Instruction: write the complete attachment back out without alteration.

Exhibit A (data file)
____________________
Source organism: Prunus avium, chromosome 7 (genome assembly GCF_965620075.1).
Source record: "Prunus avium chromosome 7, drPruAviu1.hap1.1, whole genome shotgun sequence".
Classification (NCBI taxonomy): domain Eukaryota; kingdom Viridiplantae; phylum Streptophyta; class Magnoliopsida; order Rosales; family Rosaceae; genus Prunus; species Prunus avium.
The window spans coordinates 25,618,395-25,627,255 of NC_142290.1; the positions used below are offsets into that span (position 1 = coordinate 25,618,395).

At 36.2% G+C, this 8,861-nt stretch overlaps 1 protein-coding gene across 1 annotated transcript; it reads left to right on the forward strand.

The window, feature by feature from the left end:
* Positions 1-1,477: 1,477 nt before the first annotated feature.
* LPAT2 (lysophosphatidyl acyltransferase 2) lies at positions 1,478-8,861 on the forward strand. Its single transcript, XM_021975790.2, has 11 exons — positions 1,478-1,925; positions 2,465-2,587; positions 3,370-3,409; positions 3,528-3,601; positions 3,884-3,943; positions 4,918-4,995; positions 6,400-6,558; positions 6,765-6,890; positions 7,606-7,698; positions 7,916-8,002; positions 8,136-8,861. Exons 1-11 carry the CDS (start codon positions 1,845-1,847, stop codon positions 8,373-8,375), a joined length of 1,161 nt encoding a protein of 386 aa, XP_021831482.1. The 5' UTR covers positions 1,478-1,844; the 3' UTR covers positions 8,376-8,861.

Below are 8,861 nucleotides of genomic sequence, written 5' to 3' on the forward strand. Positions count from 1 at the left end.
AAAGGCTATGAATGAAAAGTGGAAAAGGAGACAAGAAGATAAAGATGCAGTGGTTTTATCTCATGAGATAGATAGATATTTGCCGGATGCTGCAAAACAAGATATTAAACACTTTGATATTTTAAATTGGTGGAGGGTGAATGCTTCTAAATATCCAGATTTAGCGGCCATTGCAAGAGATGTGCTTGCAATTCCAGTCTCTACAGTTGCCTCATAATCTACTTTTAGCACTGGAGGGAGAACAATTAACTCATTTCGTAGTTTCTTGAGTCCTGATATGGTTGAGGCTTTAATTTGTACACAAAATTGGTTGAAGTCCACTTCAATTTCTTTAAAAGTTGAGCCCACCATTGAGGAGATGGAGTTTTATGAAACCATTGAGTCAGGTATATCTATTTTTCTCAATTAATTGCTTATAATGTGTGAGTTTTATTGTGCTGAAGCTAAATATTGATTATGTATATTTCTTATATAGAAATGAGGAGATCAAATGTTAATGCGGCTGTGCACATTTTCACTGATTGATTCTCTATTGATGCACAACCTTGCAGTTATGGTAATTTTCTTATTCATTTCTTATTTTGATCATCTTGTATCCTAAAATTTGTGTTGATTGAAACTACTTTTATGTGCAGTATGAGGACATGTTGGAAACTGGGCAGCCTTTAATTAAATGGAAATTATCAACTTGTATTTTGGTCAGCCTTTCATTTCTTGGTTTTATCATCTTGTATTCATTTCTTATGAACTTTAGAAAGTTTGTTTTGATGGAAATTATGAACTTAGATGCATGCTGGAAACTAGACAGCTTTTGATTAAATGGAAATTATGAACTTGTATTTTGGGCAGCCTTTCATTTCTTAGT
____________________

Source organism: Prunus avium, chromosome 7 (genome assembly GCF_965620075.1).
Source record: "Prunus avium chromosome 7, drPruAviu1.hap1.1, whole genome shotgun sequence".
Classification (NCBI taxonomy): domain Eukaryota; kingdom Viridiplantae; phylum Streptophyta; class Magnoliopsida; order Rosales; family Rosaceae; genus Prunus; species Prunus avium.
The window spans coordinates 25,618,395-25,627,255 of NC_142290.1; the positions used below are offsets into that span (position 1 = coordinate 25,618,395).

At 36.2% G+C, this 8,861-nt stretch overlaps 1 protein-coding gene across 1 annotated transcript; it reads left to right on the forward strand.

The window, feature by feature from the left end:
* Positions 1-1,477: 1,477 nt before the first annotated feature.
* LPAT2 (lysophosphatidyl acyltransferase 2) lies at positions 1,478-8,861 on the forward strand. Its single transcript, XM_021975790.2, has 11 exons — positions 1,478-1,925; positions 2,465-2,587; positions 3,370-3,409; positions 3,528-3,601; positions 3,884-3,943; positions 4,918-4,995; positions 6,400-6,558; positions 6,765-6,890; positions 7,606-7,698; positions 7,916-8,002; positions 8,136-8,861. Exons 1-11 carry the CDS (start codon positions 1,845-1,847, stop codon positions 8,373-8,375), a joined length of 1,161 nt encoding a protein of 386 aa, XP_021831482.1. The 5' UTR covers positions 1,478-1,844; the 3' UTR covers positions 8,376-8,861.

Below are 8,861 nucleotides of genomic sequence, written 5' to 3' on the forward strand. Positions count from 1 at the left end.
AAAGGCTATGAATGAAAAGTGGAAAAGGAGACAAGAAGATAAAGATGCAGTGGTTTTATCTCATGAGATAGATAGATATTTGCCGGATGCTGCAAAACAAGATATTAAACACTTTGATATTTTAAATTGGTGGAGGGTGAATGCTTCTAAATATCCAGATTTAGCGGCCATTGCAAGAGATGTGCTTGCAATTCCAGTCTCTACAGTTGCCTCATAATCTACTTTTAGCACTGGAGGGAGAACAATTAACTCATTTCGTAGTTTCTTGAGTCCTGATATGGTTGAGGCTTTAATTTGTACACAAAATTGGTTGAAGTCCACTTCAATTTCTTTAAAAGTTGAGCCCACCATTGAGGAGATGGAGTTTTATGAAACCATTGAGTCAGGTATATCTATTTTTCTCAATTAATTGCTTATAATGTGTGAGTTTTATTGTGCTGAAGCTAAATATTGATTATGTATATTTCTTATATAGAAATGAGGAGATCAAATGTTAATGCGGCTGTGCACATTTTCACTGATTGATTCTCTATTGATGCACAACCTTGCAGTTATGGTAATTTTCTTATTCATTTCTTATTTTGATCATCTTGTATCCTAAAATTTGTGTTGATTGAAACTACTTTTATGTGCAGTATGAGGACATGTTGGAAACTGGGCAGCCTTTAATTAAATGGAAATTATCAACTTGTATTTTGGTCAGCCTTTCATTTCTTGGTTTTATCATCTTGTATTCATTTCTTATGAACTTTAGAAAGTTTGTTTTGATGGAAATTATGAACTTAGATGCATGCTGGAAACTAGACAGCTTTTGATTAAATGGAAATTATGAACTTGTATTTTGGGCAGCCTTTCATTTCTTAGT